came to look for the figs, he found none at all. Disappointed, he
said to his gardener, 'Look, I have come expecting fruit on this
fig-tree for three years and never found any. Better cut it down.
Why should it use up valuable ground? This is space we can use for
something else.' And the gardener replied, 'Master, don't touch it
this year till I have had a chance to dig round it and give it a bit
of manure. If it bears fruit after that, it will be all right. But
if it doesn't, then you can cut it down.'" (see Luke 13:6-9).

The old King James puts it this way, "Lord, let it alone this year
also, till I shall dig about it, and dung it." The phrase literally
means "to dig all about it, and throw manure throughout it." In
other words, this was not going to be a neat and tidy job, wrapped
up in a few surgical minutes. No, it was going to be prolonged,
deliberate, disruptive, messy, and stinky. Do you see any
similarities to how your life has been lately? If so, be of good
cheer, you are undergoing the Ministry of Manure. It seems that each
one of us sometimes need our roots exposed, and a good dose of
compost packed about us in order for us to grow strong, and become
our most fruitful best.

Manure is the "black gold" of the gardening world. It contains a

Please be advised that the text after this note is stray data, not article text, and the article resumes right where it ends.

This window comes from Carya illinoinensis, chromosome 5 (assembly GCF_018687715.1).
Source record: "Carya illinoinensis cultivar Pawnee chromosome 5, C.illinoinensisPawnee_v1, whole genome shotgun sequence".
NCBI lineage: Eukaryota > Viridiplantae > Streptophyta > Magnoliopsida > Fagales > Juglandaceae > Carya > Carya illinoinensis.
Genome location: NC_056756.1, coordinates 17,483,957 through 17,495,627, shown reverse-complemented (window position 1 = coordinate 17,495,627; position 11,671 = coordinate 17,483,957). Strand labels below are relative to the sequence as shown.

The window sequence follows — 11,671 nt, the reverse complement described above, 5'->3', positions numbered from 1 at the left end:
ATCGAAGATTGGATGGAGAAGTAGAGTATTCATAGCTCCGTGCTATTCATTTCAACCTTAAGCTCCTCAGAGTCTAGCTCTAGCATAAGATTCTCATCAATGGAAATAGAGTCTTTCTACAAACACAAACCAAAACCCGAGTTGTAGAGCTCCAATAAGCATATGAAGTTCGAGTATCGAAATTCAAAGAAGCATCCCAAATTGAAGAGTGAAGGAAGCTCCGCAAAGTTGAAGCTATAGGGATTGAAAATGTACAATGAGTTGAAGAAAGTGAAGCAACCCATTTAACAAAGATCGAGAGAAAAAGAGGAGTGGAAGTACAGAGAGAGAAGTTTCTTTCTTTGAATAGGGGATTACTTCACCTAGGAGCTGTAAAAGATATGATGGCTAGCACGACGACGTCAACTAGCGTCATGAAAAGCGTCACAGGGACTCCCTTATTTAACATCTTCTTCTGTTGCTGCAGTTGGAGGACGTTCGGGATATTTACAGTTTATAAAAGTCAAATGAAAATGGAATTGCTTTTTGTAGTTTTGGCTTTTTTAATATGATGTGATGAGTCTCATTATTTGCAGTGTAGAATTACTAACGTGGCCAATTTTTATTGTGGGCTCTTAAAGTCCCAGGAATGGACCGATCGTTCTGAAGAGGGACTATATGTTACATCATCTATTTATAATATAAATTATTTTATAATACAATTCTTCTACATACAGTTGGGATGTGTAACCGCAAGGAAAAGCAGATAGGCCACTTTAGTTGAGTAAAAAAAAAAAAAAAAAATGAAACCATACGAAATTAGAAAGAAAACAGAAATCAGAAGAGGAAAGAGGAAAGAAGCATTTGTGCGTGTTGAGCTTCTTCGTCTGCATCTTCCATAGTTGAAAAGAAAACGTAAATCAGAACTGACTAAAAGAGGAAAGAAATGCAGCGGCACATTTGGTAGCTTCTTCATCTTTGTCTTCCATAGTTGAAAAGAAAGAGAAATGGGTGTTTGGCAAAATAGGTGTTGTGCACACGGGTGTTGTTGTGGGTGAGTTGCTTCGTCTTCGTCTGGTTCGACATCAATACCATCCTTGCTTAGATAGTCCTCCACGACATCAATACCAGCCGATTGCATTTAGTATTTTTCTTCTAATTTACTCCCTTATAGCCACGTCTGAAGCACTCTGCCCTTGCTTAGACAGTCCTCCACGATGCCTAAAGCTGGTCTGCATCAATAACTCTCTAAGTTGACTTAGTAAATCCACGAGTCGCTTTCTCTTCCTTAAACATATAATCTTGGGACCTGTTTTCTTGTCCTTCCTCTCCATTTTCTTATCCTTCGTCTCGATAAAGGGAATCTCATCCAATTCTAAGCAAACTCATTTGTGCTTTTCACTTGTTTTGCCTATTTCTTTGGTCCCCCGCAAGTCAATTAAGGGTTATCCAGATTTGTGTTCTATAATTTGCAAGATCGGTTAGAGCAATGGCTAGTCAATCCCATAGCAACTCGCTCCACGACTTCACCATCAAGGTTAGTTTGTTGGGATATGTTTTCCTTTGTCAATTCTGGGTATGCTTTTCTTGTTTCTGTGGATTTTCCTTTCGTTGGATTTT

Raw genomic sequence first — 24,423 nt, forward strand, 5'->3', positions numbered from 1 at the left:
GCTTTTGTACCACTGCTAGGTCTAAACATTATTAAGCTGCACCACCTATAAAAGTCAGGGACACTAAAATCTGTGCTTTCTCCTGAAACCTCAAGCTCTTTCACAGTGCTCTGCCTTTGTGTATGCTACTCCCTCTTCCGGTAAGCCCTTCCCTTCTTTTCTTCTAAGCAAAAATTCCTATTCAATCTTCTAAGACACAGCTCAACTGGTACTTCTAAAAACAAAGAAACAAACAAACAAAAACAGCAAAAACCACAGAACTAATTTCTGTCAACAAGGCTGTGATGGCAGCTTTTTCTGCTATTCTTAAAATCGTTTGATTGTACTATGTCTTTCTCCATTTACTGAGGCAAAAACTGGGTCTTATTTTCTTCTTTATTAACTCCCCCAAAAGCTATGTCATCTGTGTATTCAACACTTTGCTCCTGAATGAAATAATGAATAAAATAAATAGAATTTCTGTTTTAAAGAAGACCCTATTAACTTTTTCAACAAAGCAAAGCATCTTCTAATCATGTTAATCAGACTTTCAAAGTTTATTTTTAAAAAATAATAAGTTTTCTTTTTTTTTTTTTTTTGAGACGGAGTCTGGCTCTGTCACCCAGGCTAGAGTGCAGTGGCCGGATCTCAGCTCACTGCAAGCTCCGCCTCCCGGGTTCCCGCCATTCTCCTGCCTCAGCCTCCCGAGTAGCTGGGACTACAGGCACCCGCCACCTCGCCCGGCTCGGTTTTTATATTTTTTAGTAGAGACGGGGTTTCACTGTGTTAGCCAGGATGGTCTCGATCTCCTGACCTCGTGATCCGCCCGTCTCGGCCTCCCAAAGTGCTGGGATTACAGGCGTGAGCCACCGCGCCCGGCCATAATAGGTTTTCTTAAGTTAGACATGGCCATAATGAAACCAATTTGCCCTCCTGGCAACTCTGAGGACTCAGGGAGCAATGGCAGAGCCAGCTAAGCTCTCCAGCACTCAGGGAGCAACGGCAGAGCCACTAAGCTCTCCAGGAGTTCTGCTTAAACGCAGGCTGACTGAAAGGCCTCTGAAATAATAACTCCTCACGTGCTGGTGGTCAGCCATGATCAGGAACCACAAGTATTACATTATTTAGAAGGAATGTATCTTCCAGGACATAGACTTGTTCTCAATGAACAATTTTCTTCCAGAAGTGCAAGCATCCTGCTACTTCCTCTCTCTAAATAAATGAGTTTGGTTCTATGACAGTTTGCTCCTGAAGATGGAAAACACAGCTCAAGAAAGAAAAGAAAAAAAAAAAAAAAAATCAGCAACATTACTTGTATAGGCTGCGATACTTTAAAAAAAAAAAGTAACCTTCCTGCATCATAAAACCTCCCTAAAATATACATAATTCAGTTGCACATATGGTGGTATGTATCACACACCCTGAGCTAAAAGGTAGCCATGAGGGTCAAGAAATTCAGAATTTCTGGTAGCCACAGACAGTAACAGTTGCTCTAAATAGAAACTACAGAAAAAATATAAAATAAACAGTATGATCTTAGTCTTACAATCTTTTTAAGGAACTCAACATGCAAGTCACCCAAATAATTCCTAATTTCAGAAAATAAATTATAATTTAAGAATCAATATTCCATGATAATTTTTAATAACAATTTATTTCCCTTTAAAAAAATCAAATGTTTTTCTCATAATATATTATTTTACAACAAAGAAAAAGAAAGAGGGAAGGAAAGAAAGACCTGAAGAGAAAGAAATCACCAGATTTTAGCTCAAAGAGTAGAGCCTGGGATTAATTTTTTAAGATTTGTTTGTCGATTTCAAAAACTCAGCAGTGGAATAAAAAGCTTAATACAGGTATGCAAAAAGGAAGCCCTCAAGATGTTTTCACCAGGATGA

rich and wide range of minerals and nutrients, providing the three
main chemicals all plants need -- nitrogen, phosphorus, and
potassium. In addition, manure also adds to the composition of the
soil and promotes easier and healthier root growth. So, seeing its
great value, why wouldn't the Lord use it on us?

The Holy Spirit digs about our lives to expose our roots. He
orchestrates those invasive things that disrupt and overturn us, and
He supplies those unpredictable people who frustrate and upset us –
all to make sure we are trusting in Christ alone. Paul wrote, "Let
your roots grow down into Him and draw up nourishment from Him."
(Colossians 2:7). If you and I draw nourishment from any other
person or thing, it will be uncovered and corrected. And it must be,
if we truly want to be the very best we can be.

When we put our trust in man we will always be disappointed. Our
hopes will fade, our effectiveness diminish, and our lives become
aimless. In fact, we become so preoccupied with what others have